October 31, 2002
Thanks to improved HIV drug therapy, there is a burgeoning demand to treat the mental health needs of those living longer with the disease. And psychiatrists gathering in Banff, Alberta, for the Canadian Psychiatric Association meeting Thursday are being urged to prepare for this need.
"We can't assume there are enough specialists to handle it," said Ken Citron, who runs the HIV psychiatric clinic at Mount Sinai Hospital in Toronto. Citron says general psychiatrists are going to have to develop a working knowledge of how to treat HIV patients. He says psychiatric residency training should include some exposure to HIV/AIDS issues -- often not the case outside large Canadian centers.
People with HIV have a higher incidence of mental health problems than the general population. HIV attacks the brain, causing inflammation and tissue deterioration. The illness also causes several neuro-cognitive disorders that can lead to clinical depression. Many people with HIV also have mild or moderate thinking problems, process more slowly, and have trouble with memory and focus. Citron notes that treatment requires a certain amount of specialized knowledge because of the interaction between psychiatric and HIV drugs.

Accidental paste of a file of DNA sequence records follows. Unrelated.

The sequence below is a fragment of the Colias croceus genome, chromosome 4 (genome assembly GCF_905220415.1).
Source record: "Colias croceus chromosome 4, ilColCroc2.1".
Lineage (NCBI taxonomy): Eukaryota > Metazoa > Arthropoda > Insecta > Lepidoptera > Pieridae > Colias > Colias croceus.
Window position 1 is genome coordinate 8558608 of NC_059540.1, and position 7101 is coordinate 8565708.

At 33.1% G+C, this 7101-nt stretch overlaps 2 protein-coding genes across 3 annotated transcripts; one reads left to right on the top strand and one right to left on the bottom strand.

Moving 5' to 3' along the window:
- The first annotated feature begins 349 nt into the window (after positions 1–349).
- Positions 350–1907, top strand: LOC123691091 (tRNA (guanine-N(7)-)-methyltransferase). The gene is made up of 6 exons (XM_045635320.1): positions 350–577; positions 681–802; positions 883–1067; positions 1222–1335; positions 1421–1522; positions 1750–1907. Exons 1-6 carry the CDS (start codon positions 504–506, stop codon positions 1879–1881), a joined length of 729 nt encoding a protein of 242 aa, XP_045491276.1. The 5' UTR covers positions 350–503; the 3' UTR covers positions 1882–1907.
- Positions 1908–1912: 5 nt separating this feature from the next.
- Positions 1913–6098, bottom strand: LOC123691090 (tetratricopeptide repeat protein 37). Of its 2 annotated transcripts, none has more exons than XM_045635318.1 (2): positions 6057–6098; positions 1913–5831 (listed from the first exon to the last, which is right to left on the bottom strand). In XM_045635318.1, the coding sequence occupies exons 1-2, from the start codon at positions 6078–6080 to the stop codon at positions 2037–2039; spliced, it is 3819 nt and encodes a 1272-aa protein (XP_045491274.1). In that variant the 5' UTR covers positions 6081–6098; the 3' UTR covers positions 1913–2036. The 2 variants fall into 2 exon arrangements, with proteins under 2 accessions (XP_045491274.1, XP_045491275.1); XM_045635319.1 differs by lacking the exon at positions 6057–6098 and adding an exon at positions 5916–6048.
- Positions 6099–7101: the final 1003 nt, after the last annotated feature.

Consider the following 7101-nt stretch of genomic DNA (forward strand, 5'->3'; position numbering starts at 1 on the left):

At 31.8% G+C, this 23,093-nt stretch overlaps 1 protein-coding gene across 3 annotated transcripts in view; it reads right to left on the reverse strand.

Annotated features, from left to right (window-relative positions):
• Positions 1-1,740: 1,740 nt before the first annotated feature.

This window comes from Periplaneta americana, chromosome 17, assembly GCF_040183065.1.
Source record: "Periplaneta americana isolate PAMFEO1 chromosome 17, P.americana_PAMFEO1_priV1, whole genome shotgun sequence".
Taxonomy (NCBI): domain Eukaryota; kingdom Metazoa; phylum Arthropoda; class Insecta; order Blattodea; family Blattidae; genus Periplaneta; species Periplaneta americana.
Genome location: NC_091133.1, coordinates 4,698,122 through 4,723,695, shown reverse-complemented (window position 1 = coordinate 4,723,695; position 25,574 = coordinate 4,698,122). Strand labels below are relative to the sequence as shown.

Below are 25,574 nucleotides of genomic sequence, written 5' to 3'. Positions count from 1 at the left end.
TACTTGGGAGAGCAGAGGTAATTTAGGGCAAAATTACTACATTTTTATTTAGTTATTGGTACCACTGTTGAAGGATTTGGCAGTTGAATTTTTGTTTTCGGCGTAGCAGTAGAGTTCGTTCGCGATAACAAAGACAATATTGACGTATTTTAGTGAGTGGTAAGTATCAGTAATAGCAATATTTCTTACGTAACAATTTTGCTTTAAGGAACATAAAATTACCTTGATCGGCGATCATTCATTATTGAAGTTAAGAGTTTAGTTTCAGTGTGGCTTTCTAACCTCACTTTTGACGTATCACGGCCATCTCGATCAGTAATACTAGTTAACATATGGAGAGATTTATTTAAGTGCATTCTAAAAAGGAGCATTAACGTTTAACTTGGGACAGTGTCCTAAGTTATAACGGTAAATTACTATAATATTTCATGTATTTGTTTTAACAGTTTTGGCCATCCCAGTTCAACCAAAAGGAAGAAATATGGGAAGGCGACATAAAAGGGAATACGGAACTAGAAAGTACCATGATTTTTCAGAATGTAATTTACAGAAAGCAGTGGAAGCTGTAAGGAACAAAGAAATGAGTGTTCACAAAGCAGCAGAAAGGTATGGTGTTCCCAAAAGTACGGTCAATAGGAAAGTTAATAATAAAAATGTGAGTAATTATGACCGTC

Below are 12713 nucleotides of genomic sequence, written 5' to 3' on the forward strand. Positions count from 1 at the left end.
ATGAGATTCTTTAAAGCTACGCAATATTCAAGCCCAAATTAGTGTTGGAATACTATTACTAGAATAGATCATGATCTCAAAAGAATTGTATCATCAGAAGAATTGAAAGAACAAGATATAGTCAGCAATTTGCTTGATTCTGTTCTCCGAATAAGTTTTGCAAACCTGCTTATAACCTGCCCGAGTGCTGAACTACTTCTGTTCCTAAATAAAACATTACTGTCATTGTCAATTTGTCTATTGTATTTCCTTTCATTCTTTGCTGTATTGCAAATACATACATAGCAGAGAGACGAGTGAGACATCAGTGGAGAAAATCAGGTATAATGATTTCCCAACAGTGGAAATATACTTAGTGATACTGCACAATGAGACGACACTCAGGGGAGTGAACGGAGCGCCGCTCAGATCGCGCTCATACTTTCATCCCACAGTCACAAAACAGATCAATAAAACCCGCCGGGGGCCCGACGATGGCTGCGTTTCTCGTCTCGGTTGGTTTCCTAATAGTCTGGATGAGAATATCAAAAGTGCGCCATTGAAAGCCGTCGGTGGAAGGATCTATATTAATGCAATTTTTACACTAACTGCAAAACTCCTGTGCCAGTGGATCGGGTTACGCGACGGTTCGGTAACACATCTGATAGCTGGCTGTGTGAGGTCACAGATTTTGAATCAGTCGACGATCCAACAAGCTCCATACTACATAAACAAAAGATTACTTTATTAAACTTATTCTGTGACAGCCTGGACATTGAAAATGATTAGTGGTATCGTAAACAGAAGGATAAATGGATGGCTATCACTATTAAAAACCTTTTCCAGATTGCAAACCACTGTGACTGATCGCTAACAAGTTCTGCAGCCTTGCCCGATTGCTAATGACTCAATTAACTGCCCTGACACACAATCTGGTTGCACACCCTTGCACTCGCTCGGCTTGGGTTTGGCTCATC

A US study has estimated that 1 percent of all psychiatric in-patients are HIV-positive. It is not clear whether that percentage is reflected in Canada. About 50,000 people in Canada have tested HIV-positive since testing began in 1985. Health Canada estimates another 15,000 HIV-infected Canadians do not know it since they have never been tested. Since 1997, about 2,200 Canadians a year are added to the national HIV figure.
10.30.02; Judy Monchuk